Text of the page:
Fire From The Mountain

In Simon Winchester's magnificent Krakatoa, a tropical volcano gives fiery birth to the modern era

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Very early on the morning of May 10, 1883, a lighthouse keeper gazing out at the Sunda Strait, which separates Sumatra from Java, saw the surface of the ocean suddenly whiten, go still, then become oil-slick smooth. Like an unsuspecting sorority girl in a horror movie, he shrugged it off as insignificant--just part of the region's usual seismic background noise. Ninety-nine days later, the nearby volcanic island of Krakatoa exploded, producing probably the loudest sound heard in human history and killing more than 36,000 people.

In Krakatoa (HarperCollins; 416 pages), Simon Winchester takes an event that happened in a white-hot second and expands it in both directions, filling in the backstory and aftershocks to create a mesmerizing page turner. When Krakatoa erupted, at 10:02 a.m. on Aug. 27, 1883, it vaporized a 2,600-ft. mountain, created waves that killed a woman 2,000 miles away and produced spectacular sunsets as distant as New York City. But Winchester, who wrote the best-selling The Professor and the Madman, finds human stories in the island's troubled history that dwarf even the volcanic one.

In Krakatoa, Winchester has found not only a rich subject but also an able collaborator. This is an island that knew how to build tension. European spice traders fought over the Indonesian archipelago for centuries. The Dutch (mostly) came out on top, and the islands' riches gave rise to the world's first joint-stock company and the world's first corporate logo. Winchester deftly evokes the sleepy rhythms of 19th century colonial life--the hotel bars, the town gossip, a runaway elephant--which go on even as volcanic tremors begin knocking plates off tables, shrouding ships in ash and making compasses spin. Winchester, a geologist by training, initiates us gently into the pleasures of plate tectonics, and he leavens his lectures with big-budget action scenes: when the big day comes, ravenous tidal waves chase the locals up cliffs and strand a hapless Dutch gunship a mile and a half inland, its crew of 28 dead on arrival.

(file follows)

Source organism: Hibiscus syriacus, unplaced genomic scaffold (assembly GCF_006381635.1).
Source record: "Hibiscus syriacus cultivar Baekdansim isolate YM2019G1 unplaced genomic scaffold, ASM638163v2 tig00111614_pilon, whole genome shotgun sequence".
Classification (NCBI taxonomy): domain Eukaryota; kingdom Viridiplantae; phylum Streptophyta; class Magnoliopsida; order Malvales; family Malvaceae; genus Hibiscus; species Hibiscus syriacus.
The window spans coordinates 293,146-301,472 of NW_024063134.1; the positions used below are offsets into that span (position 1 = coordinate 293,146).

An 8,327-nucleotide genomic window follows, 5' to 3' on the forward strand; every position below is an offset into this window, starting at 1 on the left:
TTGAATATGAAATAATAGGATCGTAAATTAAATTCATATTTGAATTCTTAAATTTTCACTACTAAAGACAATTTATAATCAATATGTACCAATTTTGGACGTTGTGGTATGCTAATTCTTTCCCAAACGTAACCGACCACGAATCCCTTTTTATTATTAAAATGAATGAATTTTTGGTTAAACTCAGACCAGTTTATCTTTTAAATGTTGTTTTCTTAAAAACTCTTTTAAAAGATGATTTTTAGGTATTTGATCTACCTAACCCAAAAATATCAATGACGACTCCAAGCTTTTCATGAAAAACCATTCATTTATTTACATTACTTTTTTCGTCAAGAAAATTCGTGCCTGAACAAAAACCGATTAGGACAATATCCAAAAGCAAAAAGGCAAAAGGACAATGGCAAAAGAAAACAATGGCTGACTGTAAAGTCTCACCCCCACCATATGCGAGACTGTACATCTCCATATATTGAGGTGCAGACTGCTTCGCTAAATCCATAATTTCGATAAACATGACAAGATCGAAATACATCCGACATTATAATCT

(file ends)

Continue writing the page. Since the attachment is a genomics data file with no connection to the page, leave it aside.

Winchester is an extraordinarily graceful writer. He may be the world's greatest crafter of smooth transitions, and he has the good sense never to resist an irresistible digression. His footnotes feature, among other gems, cameos by the world's largest flower (the yard-wide Rafflesia arnoldii) and the world's longest book (the Javanese Book of Kings, 6 million words long). Above all, Winchester is delightfully alert to history's ironies and synchronicities. The destruction of Krakatoa occurred just as the global net of telegraph cables--the Victorian version of the Internet--was being completed, and the disaster became the world's first mass-media news sensation. "Millions of people hitherto unknown to one another," he writes, "began to involve themselves, for the first time ever, in looking beyond their hitherto limited horizons of self." Paradoxically, even as the eruption of Krakatoa pulverized an island, it united a planet. --By Lev Grossman